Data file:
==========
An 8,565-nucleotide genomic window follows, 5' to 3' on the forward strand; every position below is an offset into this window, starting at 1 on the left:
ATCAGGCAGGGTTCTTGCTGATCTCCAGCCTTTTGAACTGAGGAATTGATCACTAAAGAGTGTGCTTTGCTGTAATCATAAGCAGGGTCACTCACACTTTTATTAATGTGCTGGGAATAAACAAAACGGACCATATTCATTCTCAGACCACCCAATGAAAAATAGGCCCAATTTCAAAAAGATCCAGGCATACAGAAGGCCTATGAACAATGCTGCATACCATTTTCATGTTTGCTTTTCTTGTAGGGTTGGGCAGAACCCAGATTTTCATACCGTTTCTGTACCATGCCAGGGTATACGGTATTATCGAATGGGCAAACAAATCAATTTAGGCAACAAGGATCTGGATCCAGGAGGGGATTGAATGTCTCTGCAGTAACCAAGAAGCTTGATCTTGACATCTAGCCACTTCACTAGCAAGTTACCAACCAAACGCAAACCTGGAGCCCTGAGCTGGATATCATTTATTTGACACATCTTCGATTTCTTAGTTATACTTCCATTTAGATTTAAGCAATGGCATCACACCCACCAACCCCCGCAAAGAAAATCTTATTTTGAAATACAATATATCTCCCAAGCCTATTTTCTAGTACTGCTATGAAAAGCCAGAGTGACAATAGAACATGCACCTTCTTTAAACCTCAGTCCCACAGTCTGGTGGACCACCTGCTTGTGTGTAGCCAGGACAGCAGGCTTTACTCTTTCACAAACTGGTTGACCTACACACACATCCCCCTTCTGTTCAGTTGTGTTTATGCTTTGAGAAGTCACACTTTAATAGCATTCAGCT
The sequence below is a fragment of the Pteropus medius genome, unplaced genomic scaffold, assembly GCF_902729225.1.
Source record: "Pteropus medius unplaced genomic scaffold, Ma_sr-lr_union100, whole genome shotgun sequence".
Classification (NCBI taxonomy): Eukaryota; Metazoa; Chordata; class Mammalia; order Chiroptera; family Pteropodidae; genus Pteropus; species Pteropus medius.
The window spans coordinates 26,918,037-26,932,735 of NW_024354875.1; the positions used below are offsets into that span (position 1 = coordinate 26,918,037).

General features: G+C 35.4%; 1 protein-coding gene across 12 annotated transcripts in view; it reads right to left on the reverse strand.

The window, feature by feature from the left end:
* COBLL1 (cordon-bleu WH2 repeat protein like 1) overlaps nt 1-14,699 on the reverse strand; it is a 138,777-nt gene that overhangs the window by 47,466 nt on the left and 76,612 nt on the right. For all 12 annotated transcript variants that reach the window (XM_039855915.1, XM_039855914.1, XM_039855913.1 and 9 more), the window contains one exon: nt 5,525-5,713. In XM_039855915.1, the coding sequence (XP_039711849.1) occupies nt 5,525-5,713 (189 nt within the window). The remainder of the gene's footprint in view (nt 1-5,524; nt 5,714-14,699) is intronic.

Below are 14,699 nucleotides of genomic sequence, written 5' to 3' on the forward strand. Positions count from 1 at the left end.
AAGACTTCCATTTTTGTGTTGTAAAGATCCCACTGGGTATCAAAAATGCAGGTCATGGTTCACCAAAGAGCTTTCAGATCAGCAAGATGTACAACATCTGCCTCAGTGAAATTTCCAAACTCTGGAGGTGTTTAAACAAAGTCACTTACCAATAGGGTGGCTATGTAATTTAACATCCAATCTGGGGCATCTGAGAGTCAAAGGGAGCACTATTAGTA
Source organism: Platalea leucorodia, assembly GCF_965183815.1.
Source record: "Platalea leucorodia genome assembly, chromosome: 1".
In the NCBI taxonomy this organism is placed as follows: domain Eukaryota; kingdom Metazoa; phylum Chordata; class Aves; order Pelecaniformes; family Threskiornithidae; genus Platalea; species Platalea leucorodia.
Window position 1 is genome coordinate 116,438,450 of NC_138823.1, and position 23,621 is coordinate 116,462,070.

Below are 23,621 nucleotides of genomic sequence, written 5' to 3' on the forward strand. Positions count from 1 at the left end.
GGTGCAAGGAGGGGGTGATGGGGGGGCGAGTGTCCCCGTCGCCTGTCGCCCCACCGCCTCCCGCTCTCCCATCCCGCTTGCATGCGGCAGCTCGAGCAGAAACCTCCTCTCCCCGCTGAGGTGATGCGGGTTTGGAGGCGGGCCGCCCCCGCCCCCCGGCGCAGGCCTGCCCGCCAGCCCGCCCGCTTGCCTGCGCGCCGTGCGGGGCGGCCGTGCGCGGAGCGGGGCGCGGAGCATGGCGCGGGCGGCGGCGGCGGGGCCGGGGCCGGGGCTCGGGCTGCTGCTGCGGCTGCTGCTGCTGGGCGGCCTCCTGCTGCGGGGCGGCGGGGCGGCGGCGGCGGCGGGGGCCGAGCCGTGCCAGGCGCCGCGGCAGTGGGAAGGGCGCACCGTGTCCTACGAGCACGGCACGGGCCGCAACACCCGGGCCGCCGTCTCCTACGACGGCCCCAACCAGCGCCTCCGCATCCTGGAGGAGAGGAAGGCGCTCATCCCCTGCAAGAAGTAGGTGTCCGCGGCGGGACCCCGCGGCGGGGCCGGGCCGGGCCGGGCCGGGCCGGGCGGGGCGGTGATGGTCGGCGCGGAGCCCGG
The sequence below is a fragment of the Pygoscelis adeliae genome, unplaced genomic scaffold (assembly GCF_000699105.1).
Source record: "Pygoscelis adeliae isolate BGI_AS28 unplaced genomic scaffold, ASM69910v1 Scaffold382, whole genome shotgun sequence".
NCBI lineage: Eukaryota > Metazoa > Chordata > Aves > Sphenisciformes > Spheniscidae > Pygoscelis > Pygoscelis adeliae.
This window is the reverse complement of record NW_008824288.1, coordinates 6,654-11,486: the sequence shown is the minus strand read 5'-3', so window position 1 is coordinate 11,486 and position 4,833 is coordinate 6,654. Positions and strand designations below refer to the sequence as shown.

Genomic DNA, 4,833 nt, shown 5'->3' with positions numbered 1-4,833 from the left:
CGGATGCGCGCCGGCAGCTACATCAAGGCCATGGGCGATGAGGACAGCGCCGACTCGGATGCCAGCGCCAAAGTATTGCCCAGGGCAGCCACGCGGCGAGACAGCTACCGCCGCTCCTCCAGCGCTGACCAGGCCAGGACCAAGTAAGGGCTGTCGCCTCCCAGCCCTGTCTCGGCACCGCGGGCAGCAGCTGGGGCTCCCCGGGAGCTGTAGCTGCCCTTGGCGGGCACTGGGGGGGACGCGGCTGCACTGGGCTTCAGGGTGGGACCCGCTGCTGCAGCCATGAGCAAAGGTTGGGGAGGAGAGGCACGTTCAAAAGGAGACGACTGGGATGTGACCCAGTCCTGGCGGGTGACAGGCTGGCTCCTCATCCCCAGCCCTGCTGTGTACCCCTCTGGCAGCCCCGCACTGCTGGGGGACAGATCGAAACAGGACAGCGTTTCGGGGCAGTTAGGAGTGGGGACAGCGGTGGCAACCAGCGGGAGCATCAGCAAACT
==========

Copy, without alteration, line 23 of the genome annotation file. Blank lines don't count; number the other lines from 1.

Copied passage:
CGGATGCGCGCCGGCAGCTACATCAAGGCCATGGGCGATGAGGACAGCGCCGACTCGGATGCCAGCGCCAAAGTATTGCCCAGGGCAGCCACGCGGCGAGACAGCTACCGCCGCTCCTCCAGCGCTGACCAGGCCAGGACCAAGTAAGGGCTGTCGCCTCCCAGCCCTGTCTCGGCACCGCGGGCAGCAGCTGGGGCTCCCCGGGAGCTGTAGCTGCCCTTGGCGGGCACTGGGGGGGACGCGGCTGCACTGGGCTTCAGGGTGGGACCCGCTGCTGCAGCCATGAGCAAAGGTTGGGGAGGAGAGGCACGTTCAAAAGGAGACGACTGGGATGTGACCCAGTCCTGGCGGGTGACAGGCTGGCTCCTCATCCCCAGCCCTGCTGTGTACCCCTCTGGCAGCCCCGCACTGCTGGGGGACAGATCGAAACAGGACAGCGTTTCGGGGCAGTTAGGAGTGGGGACAGCGGTGGCAACCAGCGGGAGCATCAGCAAACT